Ukraine Worries That Prolonged War in Gaza May Dilute Global Support

Ukraine, still locked in fierce combat with Russia along hundreds of miles of front line, also finds itself grappling with what are seen in Kyiv as worrying shifts in the geopolitics of the war.

The attention of key allies is pivoting to the war in Gaza, military aid from the United States is bogged down in the Republican fight over leadership in Congress and cracks in European support have emerged during elections in Poland and Slovakia.

“We are now in a new phase,” Pavlo Klimkin, a former Ukrainian foreign minister, said of the international politics of the fighting in Ukraine, which in the past week has been eclipsed by the eruption of war in Israel and Gaza. “The whole geopolitical environment has become more diverse, more messy,” he said in an interview.

Ukraine, Mr. Klimkin said, will need to counter Russian efforts to fan opposition to continued military aid in Europe and the United States, as Kyiv’s democratic allies hold elections. At home, he said, Ukraine must accelerate domestic arms production, to help prepare for a long war and drifting international attention.

In the United States, Mr. Klimkin said, those “shaping decisions on foreign policy only have 24 hours in a day to care about the whole planet.” Another war, he said, means “less time for us.”

Ukrainian officials were still assessing the implications of the war in Gaza but, stacked upon other political woes and a hard month of, at best, treading water in the fighting on the front, it seemed to come as a setback.

If the Gaza fighting concludes swiftly, it will not affect aid to Kyiv, Kyrylo Budanov, the director of Ukraine’s military intelligence agency, told Ukrainian news media. “But if the situation drags on,” he said, “it is quite clear that there will be certain problems with the fact that it will be necessary to supply weapons and ammunition not only to Ukraine.”

Ukrainian soldiers, with an eye on their country’s future weapons pipeline, have been posting on social media about hopes for a short war in the Middle East.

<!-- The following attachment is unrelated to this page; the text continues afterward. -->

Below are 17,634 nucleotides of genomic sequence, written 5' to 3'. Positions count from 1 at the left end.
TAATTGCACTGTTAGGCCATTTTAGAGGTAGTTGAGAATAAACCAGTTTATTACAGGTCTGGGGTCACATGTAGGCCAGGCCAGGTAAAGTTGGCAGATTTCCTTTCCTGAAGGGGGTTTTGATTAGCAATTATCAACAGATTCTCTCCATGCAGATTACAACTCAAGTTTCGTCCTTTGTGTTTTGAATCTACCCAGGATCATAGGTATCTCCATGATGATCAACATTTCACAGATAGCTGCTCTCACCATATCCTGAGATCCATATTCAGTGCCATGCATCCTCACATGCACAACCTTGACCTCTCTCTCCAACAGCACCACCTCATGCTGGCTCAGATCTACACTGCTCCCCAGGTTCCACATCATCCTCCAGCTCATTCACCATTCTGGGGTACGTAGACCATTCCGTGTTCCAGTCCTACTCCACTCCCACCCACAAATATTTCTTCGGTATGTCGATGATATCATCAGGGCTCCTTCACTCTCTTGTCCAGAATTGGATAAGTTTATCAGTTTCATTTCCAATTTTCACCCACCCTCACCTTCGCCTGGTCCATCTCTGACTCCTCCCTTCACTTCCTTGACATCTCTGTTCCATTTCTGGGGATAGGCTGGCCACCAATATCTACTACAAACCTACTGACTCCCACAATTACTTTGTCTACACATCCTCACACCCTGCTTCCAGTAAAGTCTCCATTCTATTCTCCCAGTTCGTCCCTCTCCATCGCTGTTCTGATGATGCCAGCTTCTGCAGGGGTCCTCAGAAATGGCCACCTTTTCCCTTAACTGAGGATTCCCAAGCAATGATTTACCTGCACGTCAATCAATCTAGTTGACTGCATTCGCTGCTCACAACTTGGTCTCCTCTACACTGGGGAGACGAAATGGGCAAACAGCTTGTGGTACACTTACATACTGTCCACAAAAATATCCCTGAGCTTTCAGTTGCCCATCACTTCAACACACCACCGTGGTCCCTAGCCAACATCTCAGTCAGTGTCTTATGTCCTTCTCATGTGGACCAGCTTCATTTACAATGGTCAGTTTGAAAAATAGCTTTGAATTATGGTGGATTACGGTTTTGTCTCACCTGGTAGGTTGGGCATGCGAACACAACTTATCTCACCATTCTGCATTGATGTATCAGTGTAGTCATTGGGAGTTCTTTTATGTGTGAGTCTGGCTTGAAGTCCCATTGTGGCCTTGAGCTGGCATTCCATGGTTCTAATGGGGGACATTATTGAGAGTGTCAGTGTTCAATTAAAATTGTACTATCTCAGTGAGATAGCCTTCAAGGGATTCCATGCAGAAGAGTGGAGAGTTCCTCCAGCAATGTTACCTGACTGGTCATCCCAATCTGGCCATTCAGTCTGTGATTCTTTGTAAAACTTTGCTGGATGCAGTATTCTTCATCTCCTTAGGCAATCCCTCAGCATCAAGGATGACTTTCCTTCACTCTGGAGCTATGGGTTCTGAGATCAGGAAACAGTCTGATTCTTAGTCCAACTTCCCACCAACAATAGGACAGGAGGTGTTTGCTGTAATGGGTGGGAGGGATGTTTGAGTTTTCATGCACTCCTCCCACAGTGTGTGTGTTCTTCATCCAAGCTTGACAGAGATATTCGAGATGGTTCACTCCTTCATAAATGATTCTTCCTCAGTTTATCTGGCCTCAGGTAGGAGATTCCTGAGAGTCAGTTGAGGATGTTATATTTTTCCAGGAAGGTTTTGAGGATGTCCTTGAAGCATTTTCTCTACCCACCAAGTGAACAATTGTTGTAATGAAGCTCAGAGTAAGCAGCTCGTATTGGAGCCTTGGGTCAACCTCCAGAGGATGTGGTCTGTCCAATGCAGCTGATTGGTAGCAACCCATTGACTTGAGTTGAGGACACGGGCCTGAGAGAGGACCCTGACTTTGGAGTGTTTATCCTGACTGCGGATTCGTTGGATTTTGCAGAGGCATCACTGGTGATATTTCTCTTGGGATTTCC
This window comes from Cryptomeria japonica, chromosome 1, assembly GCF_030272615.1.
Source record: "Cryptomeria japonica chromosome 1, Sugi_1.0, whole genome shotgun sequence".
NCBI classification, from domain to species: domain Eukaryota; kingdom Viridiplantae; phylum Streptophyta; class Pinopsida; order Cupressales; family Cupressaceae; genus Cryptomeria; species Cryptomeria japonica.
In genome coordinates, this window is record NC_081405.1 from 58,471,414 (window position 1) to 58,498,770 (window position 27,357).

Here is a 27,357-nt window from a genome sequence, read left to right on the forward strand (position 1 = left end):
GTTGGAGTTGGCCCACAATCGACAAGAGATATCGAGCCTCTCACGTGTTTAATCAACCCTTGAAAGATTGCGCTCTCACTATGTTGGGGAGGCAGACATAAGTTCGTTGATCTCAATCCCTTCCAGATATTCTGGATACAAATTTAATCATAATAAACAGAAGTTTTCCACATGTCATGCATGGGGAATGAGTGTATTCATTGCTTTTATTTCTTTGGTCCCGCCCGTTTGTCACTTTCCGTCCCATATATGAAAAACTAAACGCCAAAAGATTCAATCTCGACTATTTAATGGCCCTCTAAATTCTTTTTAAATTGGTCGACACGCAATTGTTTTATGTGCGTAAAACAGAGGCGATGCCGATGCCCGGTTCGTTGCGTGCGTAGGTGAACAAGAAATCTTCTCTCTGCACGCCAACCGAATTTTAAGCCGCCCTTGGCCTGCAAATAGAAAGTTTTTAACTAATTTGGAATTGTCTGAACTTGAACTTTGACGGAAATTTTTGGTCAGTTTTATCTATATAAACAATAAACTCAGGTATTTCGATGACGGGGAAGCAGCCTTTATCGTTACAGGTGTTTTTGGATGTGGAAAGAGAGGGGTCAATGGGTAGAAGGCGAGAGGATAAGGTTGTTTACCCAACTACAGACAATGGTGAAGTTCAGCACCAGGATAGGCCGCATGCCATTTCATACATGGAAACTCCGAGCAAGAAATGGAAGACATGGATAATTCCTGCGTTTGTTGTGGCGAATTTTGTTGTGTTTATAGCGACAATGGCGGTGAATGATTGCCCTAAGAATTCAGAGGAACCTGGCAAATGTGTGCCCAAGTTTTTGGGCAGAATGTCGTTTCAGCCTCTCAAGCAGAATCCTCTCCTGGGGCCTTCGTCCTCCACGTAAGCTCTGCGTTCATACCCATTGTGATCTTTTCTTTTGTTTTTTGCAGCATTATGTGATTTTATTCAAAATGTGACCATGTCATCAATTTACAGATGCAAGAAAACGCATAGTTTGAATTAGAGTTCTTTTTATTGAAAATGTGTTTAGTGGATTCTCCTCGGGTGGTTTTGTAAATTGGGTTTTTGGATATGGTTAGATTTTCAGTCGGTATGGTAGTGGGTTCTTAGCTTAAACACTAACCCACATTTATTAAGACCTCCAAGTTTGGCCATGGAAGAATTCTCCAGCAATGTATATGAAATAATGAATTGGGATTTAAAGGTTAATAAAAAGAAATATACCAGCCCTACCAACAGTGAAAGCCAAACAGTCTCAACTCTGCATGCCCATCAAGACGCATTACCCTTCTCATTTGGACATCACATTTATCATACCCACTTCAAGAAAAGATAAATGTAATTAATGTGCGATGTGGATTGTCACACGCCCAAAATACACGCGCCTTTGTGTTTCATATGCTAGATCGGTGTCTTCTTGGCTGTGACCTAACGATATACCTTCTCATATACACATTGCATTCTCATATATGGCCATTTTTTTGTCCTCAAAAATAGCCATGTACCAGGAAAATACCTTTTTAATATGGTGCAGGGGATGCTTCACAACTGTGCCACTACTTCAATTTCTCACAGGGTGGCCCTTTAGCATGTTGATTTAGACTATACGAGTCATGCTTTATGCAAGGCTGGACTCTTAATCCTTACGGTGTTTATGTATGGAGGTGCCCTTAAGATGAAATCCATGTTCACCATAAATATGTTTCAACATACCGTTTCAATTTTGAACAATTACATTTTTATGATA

“Ukraine and Israel are in the same trench,” Gen. Oleksandr Fatsevych, a commander of an Interior Ministry unit fighting on the front, wrote on Facebook.

“We pray for Israel,” Hennadiy Druzenko, the director of a nongovernmental group providing medical care to the military, said in a post on Facebook. “The sooner the Israel Defense Force defeats Hamas, the less attention and resources of the free world will be diverted from Ukraine.”

Since Day 1 of Russia’s full-scale invasion nearly two years ago, President Volodymyr Zelensky of Ukraine has prioritized rallying international support. To that end, he has argued that Ukraine’s defense is pivotal for Europe’s security, and that his country’s struggle is an emblem of the quest for freedom around the world.

Mr. Zelensky has, since last weekend, presented Ukraine as a friend of Israel and condemned the surprise attack by Hamas, which he equated with Russia’s terrorism in Ukraine. His argument is that Moscow is a malign actor in the Middle East, having intervened in Syria, and that it imports military hardware, including drones for use in Ukraine from Iran, a country that supports Hamas.

Mr. Zelensky has publicly fretted that the world’s gaze could shift away.

“If international attention turns from Ukraine, one way or another it will have consequences,” he said in an interview with France 2 television. “Russia needs a pause in the war in Ukraine to better prepare for a new and bigger invasion and to then attack Ukraine’s neighbors, which are members of NATO. I think that Russia will take advantage of this situation, this tragedy.”